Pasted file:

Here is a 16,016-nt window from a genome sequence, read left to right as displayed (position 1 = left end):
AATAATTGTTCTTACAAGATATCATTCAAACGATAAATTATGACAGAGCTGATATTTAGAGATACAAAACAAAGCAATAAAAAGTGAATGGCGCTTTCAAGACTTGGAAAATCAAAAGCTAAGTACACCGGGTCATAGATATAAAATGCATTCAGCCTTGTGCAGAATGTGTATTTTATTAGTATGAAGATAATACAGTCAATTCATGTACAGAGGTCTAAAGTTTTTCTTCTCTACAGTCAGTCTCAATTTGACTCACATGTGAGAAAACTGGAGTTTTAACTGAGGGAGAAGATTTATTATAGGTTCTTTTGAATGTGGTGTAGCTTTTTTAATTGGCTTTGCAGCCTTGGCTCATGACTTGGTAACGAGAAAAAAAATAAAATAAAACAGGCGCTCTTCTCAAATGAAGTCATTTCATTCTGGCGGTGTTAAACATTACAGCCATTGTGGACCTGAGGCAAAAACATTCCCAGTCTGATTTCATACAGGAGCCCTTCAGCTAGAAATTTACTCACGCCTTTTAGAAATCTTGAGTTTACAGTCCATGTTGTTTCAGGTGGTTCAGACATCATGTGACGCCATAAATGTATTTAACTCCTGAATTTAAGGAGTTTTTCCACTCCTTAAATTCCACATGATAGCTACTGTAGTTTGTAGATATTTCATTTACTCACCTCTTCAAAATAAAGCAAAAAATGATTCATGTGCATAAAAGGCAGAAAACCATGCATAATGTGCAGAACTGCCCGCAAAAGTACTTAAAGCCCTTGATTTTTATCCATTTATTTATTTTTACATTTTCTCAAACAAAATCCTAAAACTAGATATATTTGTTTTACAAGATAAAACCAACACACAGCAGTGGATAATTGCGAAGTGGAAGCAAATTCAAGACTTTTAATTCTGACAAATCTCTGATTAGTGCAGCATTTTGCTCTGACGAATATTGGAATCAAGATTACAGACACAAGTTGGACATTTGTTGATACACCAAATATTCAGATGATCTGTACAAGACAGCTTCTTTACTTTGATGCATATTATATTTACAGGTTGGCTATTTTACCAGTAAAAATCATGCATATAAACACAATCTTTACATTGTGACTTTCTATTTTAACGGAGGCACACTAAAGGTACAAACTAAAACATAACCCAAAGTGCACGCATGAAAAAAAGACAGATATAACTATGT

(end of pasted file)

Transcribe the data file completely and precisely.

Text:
Here is a 16,016-nt window from a genome sequence, read left to right as displayed (position 1 = left end):
AATAATTGTTCTTACAAGATATCATTCAAACGATAAATTATGACAGAGCTGATATTTAGAGATACAAAACAAAGCAATAAAAAGTGAATGGCGCTTTCAAGACTTGGAAAATCAAAAGCTAAGTACACCGGGTCATAGATATAAAATGCATTCAGCCTTGTGCAGAATGTGTATTTTATTAGTATGAAGATAATACAGTCAATTCATGTACAGAGGTCTAAAGTTTTTCTTCTCTACAGTCAGTCTCAATTTGACTCACATGTGAGAAAACTGGAGTTTTAACTGAGGGAGAAGATTTATTATAGGTTCTTTTGAATGTGGTGTAGCTTTTTTAATTGGCTTTGCAGCCTTGGCTCATGACTTGGTAACGAGAAAAAAAATAAAATAAAACAGGCGCTCTTCTCAAATGAAGTCATTTCATTCTGGCGGTGTTAAACATTACAGCCATTGTGGACCTGAGGCAAAAACATTCCCAGTCTGATTTCATACAGGAGCCCTTCAGCTAGAAATTTACTCACGCCTTTTAGAAATCTTGAGTTTACAGTCCATGTTGTTTCAGGTGGTTCAGACATCATGTGACGCCATAAATGTATTTAACTCCTGAATTTAAGGAGTTTTTCCACTCCTTAAATTCCACATGATAGCTACTGTAGTTTGTAGATATTTCATTTACTCACCTCTTCAAAATAAAGCAAAAAATGATTCATGTGCATAAAAGGCAGAAAACCATGCATAATGTGCAGAACTGCCCGCAAAAGTACTTAAAGCCCTTGATTTTTATCCATTTATTTATTTTTACATTTTCTCAAACAAAATCCTAAAACTAGATATATTTGTTTTACAAGATAAAACCAACACACAGCAGTGGATAATTGCGAAGTGGAAGCAAATTCAAGACTTTTAATTCTGACAAATCTCTGATTAGTGCAGCATTTTGCTCTGACGAATATTGGAATCAAGATTACAGACACAAGTTGGACATTTGTTGATACACCAAATATTCAGATGATCTGTACAAGACAGCTTCTTTACTTTGATGCATATTATATTTACAGGTTGGCTATTTTACCAGTAAAAATCATGCATATAAACACAATCTTTACATTGTGACTTTCTATTTTAACGGAGGCACACTAAAGGTACAAACTAAAACATAACCCAAAGTGCACGCATGAAAAAAAGACAGATATAACTATGT